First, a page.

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Los Angeles City Trip - Old Pasadena

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Where to Stay Where to Eat What to See & Do

LOS ANGELES DAY 2: The Grove and Old Pasadena

Begin your day with breakfast at the Farmers Market, a historic, always-buzzing venue offering a wealth of festive food and fun. There are many breakfast options here, from chilaquiles and menudo at ¡Loteria! Grill, New Orleans-style beignets at The Gumbo Pot, or some of the city's best traditional doughnuts at beloved Bob's Coffee & Doughnuts. Take in the sights — including dozens of stalls of fresh produce, ethnic and specialty foods, artisanal candles and hand-crafted jewelry — or stroll over to the immensely popular shopping center called The Grove, adjacent to the market. But don't shop too long ... you've got a busy day ahead of you! You're off to charming Pasadena, which hosts far more than just the Tournament of Roses Parade and the Rose Bowl. The Rose City has emerged from its sleepy history into a lively, diverse community with a wealth of cultural, shopping, dining and nightlife opportunities.

One can enter the city from the west with a quick drive through Old Pasadena, in the shadows of the city's signature Beaux-Arts City Hall. This pedestrian-oriented commercial district is on the National Register of Historic Places and its cafés and boutiques attract all ages. On the edge of the district is the Norton Simon Museum, one of the finest art museums of its size in America (particularly noted for its Degas collection), and a few blocks away is The Gamble House, one of the prime examples of the Arts & Crafts architectural movement that emerged in the early 1900s. Pasadena is filled with lovely Craftsman-style homes, but this grand one, designed by local architects Charles and Henry Greene, is surely the most celebrated. Guided tours are a popular attraction with locals and tourists alike, and advanced reservations are recommended.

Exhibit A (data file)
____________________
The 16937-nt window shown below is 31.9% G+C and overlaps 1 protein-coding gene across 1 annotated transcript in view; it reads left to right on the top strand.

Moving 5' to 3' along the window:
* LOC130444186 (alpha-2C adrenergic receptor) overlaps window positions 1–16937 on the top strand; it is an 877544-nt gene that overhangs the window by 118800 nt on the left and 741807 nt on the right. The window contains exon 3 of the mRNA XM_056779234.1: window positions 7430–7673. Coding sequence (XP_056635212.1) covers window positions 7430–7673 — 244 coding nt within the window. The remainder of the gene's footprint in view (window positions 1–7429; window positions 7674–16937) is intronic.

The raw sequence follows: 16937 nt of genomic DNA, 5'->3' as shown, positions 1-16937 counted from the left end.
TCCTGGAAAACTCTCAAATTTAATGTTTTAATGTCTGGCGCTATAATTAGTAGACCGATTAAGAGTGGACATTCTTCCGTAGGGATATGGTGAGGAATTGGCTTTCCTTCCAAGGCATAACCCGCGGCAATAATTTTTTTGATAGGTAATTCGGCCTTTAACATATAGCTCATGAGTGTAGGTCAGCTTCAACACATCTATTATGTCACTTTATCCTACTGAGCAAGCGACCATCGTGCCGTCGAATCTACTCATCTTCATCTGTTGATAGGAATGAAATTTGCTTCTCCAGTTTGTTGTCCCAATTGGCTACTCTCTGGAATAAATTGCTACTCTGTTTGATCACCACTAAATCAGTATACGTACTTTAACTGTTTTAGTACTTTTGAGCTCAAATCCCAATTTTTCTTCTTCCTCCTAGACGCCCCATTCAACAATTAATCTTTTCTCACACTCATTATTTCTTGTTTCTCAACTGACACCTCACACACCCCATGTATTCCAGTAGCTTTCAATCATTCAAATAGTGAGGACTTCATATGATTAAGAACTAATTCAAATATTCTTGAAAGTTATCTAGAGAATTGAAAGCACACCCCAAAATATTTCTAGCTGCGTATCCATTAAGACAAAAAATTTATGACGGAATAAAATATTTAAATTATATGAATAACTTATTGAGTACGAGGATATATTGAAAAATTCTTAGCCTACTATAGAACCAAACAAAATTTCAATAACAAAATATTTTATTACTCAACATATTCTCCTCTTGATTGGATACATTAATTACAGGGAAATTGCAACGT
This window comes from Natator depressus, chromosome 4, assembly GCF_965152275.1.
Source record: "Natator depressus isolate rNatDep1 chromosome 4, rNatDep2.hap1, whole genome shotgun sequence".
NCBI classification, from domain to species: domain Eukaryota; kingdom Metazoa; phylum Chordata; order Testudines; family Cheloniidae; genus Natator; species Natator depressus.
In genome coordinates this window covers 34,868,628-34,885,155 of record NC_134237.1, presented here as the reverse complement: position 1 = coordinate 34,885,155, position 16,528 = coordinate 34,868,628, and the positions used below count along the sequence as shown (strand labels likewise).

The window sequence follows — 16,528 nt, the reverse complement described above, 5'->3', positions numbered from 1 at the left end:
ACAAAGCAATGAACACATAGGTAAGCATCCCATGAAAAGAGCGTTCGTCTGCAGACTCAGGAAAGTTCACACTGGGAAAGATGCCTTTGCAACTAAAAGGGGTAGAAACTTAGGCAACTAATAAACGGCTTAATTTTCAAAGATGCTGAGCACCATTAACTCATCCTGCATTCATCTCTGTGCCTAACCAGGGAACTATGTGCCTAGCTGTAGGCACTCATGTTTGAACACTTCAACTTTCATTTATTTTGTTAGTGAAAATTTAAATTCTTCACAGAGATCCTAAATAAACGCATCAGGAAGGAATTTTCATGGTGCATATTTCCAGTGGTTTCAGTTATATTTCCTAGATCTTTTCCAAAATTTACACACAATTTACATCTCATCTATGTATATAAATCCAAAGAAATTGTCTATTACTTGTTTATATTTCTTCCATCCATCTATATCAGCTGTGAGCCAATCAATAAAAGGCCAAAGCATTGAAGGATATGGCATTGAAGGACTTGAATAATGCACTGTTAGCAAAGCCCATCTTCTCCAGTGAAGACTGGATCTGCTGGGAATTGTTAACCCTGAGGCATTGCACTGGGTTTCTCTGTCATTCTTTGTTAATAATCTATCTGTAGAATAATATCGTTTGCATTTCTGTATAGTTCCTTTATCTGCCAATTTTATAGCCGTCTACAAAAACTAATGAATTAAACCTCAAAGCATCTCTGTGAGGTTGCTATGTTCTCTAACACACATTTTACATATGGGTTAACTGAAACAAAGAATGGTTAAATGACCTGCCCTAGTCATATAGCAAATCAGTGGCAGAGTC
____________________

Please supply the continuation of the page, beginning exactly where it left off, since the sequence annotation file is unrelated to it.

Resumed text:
The Japanese Garden at The Huntington Library, Art Collection and Botanical Gardens in Pasadena, California

If the weather is good, head over to the Huntington Library, Art Collection and Botanical Gardens, located in the stately residential community of San Marino, adjacent to Pasadena. The Tournament of Roses happens only once a year — for the other 364 days, the Huntington is the pride of the Pasadena area. This estate of railroad tycoon Henry Huntington is filled with rare manuscripts and 18th-century art. The extensive art collection, primarily housed in a grand Georgian mansion, is most famous for Thomas Gainsborough's Blue Boy and Sir Thomas Lawrence's Pinkie. The Library, which contains more than 600,000 rare books and documents (including a Gutenberg Bible, circa 1410), also has rotating exhibits appealing to a wide range of interests.

The meticulously maintained grounds of the Huntington, covering over 150 gently rolling acres, include sculpture courts and the impressive botanical gardens: a Desert Garden, Australian Garden, Sub-Tropical Garden, California's first classical Chinese garden — called the Garden of Flowing Fragrance — and a Japanese Garden (complete with a traditional Japanese house, moon bridge over a koi-filled pond, bonsai garden and Zen rock garden). In the midst of three acres overflowing with nearly 1,500 eye-popping varieties of roses is the Rose Garden Tea Room. An informal high tea in this charming cottage tea room is an essential element of any visit to the Huntington. However, seats fill up fast in the small space and reservations should be made at least two weeks in advance.

Remaining in Pasadena for dinner is a viable option. Wander into Old Pasadena, where a diverse collection of dining experiences awaits.

The dining room at Spago Beverly Hills in California

If you feel you haven't gotten a full taste of Beverly Hills, you might consider heading back there for dinner, instead, particularly if you're staying in the vicinity. For star power — and some outstanding California cuisine — there's no better place than Wolfgang Puck's famed Spago Beverly Hills, fresh from a complete makeover and offering a more moderately priced menu than in years past (but be sure to make reservations well in advance). Since L.A. is truly part of the Pacific Rim, you might consider Urasawa, a once-in-a-lifetime sushi experience at an intimate bar where a maximum of eight diners receive a personalized, artfully executed omakase feast.

For a nightcap, head to the clubby wood-clad hotel bar at The Peninsula.

Continue to Day 3
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